Introduction: Orca or Yeti Cooler Wheels

Picture of Orca or Yeti Cooler Wheels

Let's start with this. I spent hours searching the internet for DIY cooler wheels to make for my 58 quart Orca cooler. It is 35 pounds empty and can be very cumbersome and heavy when loaded down with two bags of ice and a couple of cases of beer. They make kits out there that are literally hundreds of dollars and I wasn't willing to dish out that kind of money just to wheel my cooler around, albeit I know that these style coolers are expensive, but it was giving to me. Now, I am going to try to go step by step of what I did, but this is my first instructable. Parts to buy are as follows: 18 to 24 inch clamp/spreader (using for the steel) so buy it long enough to cut and still be wider than your cooler. Super cheap at places like harbor freight. Or you can get welding steel, this just saved me a stop. I think I paid 3.99 for it. You also need 2, 10 inch pneumatic wheels. I also bought these from harbor freight. 5.99 a piece. 17.52 after tax from there for the clamp and tires. I bought 2 lynch pins from hardware store for .99 a piece. 2, 5/8 bolts and 4, 5/8 washers. 7.96 after tax from there. You also need some 1/2 steel bar stock. I had this at the house already, but if my memory is right is was less than 5 dollars. Total that up and it is around $30, and it took me about 2 hours to build everything the way I wanted. Now onto the fabrication.

Step 1: Starting Your Build

Picture of Starting Your Build

Start by taking your clamp apart, as all you will need is the steel bar. I had to cut the ends off because it was riveted. As you can see I have a steel saw, but you can use any method you like to cut the steel down.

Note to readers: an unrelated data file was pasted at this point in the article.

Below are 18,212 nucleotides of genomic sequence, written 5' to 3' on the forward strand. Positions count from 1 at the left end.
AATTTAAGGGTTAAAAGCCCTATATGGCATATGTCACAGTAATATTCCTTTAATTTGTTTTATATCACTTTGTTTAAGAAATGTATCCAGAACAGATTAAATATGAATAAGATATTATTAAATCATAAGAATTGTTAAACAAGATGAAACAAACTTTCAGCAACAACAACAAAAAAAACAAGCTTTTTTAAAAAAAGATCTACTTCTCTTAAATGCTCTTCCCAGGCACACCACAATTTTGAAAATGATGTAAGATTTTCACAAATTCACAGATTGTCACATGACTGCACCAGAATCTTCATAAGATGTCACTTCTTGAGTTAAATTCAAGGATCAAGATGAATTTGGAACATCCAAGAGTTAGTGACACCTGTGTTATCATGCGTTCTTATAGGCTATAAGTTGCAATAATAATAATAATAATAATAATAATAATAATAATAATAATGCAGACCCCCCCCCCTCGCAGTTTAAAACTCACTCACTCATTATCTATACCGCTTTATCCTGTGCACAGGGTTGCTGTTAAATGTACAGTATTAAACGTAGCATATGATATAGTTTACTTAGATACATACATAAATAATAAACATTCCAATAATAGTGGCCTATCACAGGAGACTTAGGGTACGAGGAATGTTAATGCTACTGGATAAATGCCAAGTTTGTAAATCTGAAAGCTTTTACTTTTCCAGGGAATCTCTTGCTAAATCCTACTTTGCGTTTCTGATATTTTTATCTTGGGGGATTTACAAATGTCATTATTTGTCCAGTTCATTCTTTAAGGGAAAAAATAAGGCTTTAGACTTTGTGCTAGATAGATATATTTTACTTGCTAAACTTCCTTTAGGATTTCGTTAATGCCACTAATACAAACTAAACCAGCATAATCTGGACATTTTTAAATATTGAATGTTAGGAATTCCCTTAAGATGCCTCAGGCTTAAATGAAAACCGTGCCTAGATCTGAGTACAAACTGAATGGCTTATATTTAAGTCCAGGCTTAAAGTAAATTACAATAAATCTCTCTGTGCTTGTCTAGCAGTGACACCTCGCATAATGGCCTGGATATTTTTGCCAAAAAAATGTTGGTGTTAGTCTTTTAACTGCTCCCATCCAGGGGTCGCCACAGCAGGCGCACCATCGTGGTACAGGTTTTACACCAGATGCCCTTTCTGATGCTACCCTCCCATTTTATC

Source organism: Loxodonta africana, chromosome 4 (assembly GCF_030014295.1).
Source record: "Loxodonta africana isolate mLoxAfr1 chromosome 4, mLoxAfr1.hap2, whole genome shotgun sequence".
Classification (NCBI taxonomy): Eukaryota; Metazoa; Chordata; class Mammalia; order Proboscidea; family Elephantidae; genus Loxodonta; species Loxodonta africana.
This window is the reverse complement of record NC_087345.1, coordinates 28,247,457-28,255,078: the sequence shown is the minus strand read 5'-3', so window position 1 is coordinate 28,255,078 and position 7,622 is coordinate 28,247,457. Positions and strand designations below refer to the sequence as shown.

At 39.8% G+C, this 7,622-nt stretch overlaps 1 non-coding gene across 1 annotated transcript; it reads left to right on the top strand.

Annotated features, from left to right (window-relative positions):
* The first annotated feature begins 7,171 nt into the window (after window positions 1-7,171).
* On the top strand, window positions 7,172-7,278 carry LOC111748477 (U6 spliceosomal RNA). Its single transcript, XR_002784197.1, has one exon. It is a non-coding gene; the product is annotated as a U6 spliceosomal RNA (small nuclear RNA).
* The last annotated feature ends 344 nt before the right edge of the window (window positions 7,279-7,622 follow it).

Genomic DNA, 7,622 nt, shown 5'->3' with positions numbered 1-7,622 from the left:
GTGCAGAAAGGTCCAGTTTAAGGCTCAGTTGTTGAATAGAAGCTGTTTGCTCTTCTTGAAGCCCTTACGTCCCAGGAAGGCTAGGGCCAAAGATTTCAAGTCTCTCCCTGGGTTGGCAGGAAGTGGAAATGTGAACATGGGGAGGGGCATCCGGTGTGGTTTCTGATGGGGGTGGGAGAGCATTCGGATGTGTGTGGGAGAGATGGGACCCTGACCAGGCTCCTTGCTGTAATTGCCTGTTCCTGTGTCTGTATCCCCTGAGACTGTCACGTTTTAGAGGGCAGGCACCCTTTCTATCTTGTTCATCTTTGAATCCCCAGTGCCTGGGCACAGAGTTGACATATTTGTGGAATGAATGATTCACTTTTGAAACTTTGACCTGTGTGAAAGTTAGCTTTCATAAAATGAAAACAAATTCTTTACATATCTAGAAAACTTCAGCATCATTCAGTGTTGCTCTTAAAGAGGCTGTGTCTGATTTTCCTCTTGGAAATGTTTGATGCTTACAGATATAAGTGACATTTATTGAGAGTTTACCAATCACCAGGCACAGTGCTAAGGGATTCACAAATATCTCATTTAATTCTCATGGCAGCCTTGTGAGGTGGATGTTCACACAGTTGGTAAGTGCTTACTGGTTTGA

Step 2: Mark Your Pegs

Picture of Mark Your Pegs

Using your 1/2 steel bar and a sharpie mark how deep they sit in your feet. Then take it and cut it. Again, I used my steel band saw to cut it.

Step 3: Cutting and Welding the Bar to the Pegs

Picture of Cutting and Welding the Bar to the Pegs

Now, I knew that my bar had to be 16 and 3/4 inches, so I took the liberty of cutting it to that length. I set the pegs down in the feet and did a dry mock up of where I wanted the bar to sit. Got everything where I wanted it then took the bar over to the circle grinder which has wire wheel on it and got all the paint off the side I will be welding on. Then I measured from the end of the centered bar to the center of the peg and marked it. I cannot stress enough to only tack weld until you know everything it going to fit. Once the first one is tacked in then mark the other and tack it. Check to make sure that everything fits then finishing welding the pegs on. Please excuse some of my messy welds.

Step 4: Making Your Axles

Picture of Making Your Axles

Start with cutting the head off of your 5/8 bolt. Then measure center and draw a line down it. Then come down a little bit. I chose 8mm and make a dot there. This is where your going to drill the hole for the lynch pin to go through. Take a punch to that dot to make a start for your drill bit to go. Make sure that you have a big enough drill bit for the pin to go through and begin your drill. Keep in mind that it is very difficult to drill a hole exactly straight through your newly made axle but once it is done, repeat for the other axle, then move on to the next step.